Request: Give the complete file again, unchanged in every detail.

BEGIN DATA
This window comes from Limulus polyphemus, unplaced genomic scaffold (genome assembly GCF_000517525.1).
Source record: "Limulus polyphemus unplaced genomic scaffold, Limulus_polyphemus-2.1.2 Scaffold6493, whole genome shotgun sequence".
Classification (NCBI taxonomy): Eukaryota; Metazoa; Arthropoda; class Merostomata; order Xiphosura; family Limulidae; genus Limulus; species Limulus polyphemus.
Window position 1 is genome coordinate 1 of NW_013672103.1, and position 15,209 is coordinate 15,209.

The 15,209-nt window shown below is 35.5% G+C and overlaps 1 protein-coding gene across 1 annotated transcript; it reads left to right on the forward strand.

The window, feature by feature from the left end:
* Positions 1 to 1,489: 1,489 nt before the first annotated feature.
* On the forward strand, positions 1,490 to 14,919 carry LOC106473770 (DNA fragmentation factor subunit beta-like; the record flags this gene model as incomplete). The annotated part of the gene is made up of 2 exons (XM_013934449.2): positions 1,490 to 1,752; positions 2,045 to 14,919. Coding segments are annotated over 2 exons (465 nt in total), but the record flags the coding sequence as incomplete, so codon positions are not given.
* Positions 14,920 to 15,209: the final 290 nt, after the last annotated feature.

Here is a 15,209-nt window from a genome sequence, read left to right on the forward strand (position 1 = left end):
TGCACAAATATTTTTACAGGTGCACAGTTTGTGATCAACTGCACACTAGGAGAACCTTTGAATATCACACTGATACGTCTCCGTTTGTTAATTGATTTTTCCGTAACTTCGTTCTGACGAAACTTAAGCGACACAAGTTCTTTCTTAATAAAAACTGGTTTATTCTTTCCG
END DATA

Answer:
This window comes from Limulus polyphemus, unplaced genomic scaffold (genome assembly GCF_000517525.1).
Source record: "Limulus polyphemus unplaced genomic scaffold, Limulus_polyphemus-2.1.2 Scaffold6493, whole genome shotgun sequence".
Classification (NCBI taxonomy): Eukaryota; Metazoa; Arthropoda; class Merostomata; order Xiphosura; family Limulidae; genus Limulus; species Limulus polyphemus.
Window position 1 is genome coordinate 1 of NW_013672103.1, and position 15,209 is coordinate 15,209.

The 15,209-nt window shown below is 35.5% G+C and overlaps 1 protein-coding gene across 1 annotated transcript; it reads left to right on the forward strand.

The window, feature by feature from the left end:
* Positions 1 to 1,489: 1,489 nt before the first annotated feature.
* On the forward strand, positions 1,490 to 14,919 carry LOC106473770 (DNA fragmentation factor subunit beta-like; the record flags this gene model as incomplete). The annotated part of the gene is made up of 2 exons (XM_013934449.2): positions 1,490 to 1,752; positions 2,045 to 14,919. Coding segments are annotated over 2 exons (465 nt in total), but the record flags the coding sequence as incomplete, so codon positions are not given.
* Positions 14,920 to 15,209: the final 290 nt, after the last annotated feature.

Here is a 15,209-nt window from a genome sequence, read left to right on the forward strand (position 1 = left end):
TGCACAAATATTTTTACAGGTGCACAGTTTGTGATCAACTGCACACTAGGAGAACCTTTGAATATCACACTGATACGTCTCCGTTTGTTAATTGATTTTTCCGTAACTTCGTTCTGACGAAACTTAAGCGACACAAGTTCTTTCTTAATAAAAACTGGTTTATTCTTTCCG